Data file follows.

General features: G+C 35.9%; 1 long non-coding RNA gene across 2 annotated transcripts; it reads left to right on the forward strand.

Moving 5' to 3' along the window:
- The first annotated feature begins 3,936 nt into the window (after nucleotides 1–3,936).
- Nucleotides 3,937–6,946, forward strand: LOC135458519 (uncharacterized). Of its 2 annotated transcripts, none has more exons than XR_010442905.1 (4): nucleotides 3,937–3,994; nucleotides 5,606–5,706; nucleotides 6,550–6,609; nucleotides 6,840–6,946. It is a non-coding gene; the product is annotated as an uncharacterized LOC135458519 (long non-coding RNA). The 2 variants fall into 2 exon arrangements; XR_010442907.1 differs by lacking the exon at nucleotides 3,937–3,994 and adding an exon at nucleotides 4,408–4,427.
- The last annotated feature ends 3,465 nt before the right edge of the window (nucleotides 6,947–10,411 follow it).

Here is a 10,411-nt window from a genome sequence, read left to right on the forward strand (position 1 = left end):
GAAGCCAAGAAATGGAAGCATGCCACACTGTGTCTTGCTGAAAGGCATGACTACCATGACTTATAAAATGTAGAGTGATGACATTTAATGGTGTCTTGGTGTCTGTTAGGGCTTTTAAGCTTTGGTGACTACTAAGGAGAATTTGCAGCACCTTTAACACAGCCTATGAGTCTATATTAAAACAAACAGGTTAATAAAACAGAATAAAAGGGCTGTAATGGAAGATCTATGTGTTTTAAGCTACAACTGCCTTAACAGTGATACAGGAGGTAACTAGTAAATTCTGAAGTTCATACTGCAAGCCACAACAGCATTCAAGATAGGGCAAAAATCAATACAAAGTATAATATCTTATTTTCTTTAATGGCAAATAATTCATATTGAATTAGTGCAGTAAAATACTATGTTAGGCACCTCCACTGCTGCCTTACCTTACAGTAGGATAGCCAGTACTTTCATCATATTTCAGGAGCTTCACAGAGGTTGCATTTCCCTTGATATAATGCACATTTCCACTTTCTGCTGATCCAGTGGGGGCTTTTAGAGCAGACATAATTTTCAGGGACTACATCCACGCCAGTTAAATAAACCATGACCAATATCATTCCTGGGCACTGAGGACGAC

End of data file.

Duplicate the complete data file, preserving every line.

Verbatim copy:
General features: G+C 35.9%; 1 long non-coding RNA gene across 2 annotated transcripts; it reads left to right on the forward strand.

Moving 5' to 3' along the window:
- The first annotated feature begins 3,936 nt into the window (after nucleotides 1–3,936).
- Nucleotides 3,937–6,946, forward strand: LOC135458519 (uncharacterized). Of its 2 annotated transcripts, none has more exons than XR_010442905.1 (4): nucleotides 3,937–3,994; nucleotides 5,606–5,706; nucleotides 6,550–6,609; nucleotides 6,840–6,946. It is a non-coding gene; the product is annotated as an uncharacterized LOC135458519 (long non-coding RNA). The 2 variants fall into 2 exon arrangements; XR_010442907.1 differs by lacking the exon at nucleotides 3,937–3,994 and adding an exon at nucleotides 4,408–4,427.
- The last annotated feature ends 3,465 nt before the right edge of the window (nucleotides 6,947–10,411 follow it).

Here is a 10,411-nt window from a genome sequence, read left to right on the forward strand (position 1 = left end):
GAAGCCAAGAAATGGAAGCATGCCACACTGTGTCTTGCTGAAAGGCATGACTACCATGACTTATAAAATGTAGAGTGATGACATTTAATGGTGTCTTGGTGTCTGTTAGGGCTTTTAAGCTTTGGTGACTACTAAGGAGAATTTGCAGCACCTTTAACACAGCCTATGAGTCTATATTAAAACAAACAGGTTAATAAAACAGAATAAAAGGGCTGTAATGGAAGATCTATGTGTTTTAAGCTACAACTGCCTTAACAGTGATACAGGAGGTAACTAGTAAATTCTGAAGTTCATACTGCAAGCCACAACAGCATTCAAGATAGGGCAAAAATCAATACAAAGTATAATATCTTATTTTCTTTAATGGCAAATAATTCATATTGAATTAGTGCAGTAAAATACTATGTTAGGCACCTCCACTGCTGCCTTACCTTACAGTAGGATAGCCAGTACTTTCATCATATTTCAGGAGCTTCACAGAGGTTGCATTTCCCTTGATATAATGCACATTTCCACTTTCTGCTGATCCAGTGGGGGCTTTTAGAGCAGACATAATTTTCAGGGACTACATCCACGCCAGTTAAATAAACCATGACCAATATCATTCCTGGGCACTGAGGACGAC